This article is more than 13 years old.

We are deep into December and facing all of the stresses that accompany the holidays. Yet along with shopping and feasting, the month presents an interesting challenge for those in the “sandwich generation” - baby boomers forced to address the needs of both their own children and their aging parents.

For many adult children, this time of year is characterized by family visits that can reveal physical and mental changes in their parents. Although free moments are limited, it is important that adult children address an often overlooked healthcare expenditure that is particularly evident during the holidays, the high financial and emotional cost of elder depression.

Amidst gatherings with friends and family, an older adult may view the holidays as a painful reminder of times past, with factors such as loss of independence, social isolation and financial limitations adding to the burden. With depression afflicting more than two million of the 34 million 65 and older, those with symptoms of depression have roughly 50% higher healthcare costs than non-depressed seniors. Yet as soon as regular care is needed, the burden falls to adult children.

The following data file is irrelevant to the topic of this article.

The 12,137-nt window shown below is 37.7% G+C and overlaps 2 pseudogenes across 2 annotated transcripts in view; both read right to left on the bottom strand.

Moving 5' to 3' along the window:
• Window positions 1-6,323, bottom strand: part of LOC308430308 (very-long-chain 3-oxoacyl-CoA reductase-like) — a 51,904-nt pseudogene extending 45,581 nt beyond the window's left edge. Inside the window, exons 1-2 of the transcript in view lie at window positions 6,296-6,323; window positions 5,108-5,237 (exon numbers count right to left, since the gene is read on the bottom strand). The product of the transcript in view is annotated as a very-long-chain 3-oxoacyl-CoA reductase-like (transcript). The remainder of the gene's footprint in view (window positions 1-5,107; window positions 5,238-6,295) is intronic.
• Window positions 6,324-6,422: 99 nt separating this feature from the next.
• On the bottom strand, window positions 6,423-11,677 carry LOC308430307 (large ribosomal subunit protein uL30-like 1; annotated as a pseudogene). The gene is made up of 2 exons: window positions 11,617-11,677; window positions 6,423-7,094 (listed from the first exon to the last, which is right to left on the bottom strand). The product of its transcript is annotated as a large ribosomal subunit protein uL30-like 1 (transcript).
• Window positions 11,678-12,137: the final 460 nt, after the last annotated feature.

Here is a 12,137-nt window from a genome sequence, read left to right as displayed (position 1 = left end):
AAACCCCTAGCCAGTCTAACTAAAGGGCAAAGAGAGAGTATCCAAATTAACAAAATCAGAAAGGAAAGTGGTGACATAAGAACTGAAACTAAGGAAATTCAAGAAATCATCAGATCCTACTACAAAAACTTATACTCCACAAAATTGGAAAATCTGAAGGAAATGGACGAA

In addition to the financial strains of such a responsibility, (in 2000, a typical family caregiver lost $109 per day in wages and health benefits due to the need to provide full time care), are the emotional and physical effects of caregiving. Studies have shown that the extreme stress associated with caregiving can take as much as 10 years off a person’s life. With the American demographic skewing rapidly towards an older population, it is important for families to map out a caregiving plan to keep costs, and stress levels, down.

Arrangements include deciding on whether or not a family member will age within their own home with outside assistance or move in with a child. Another important discussion, however difficult, is for the entire family to have a full understanding of an elder adult’s wishes for end-of-life care. So as not to result in further problems later, families can seek mediating help from palliative care physicians or elder law attorneys.

The holidays provide a great opportunity to reconnect with your family and evaluate the overall health of everyone around you, especially older relatives. Watching an older adult age gracefully into their golden years does not have to be a stressful period with a concerted effort to stave off health problems before they worsen.

John Paul Marosy
Executive Director, Visiting Nurses Association of Boston, Private Care

This program aired on December 24, 2007. The audio for this program is not available.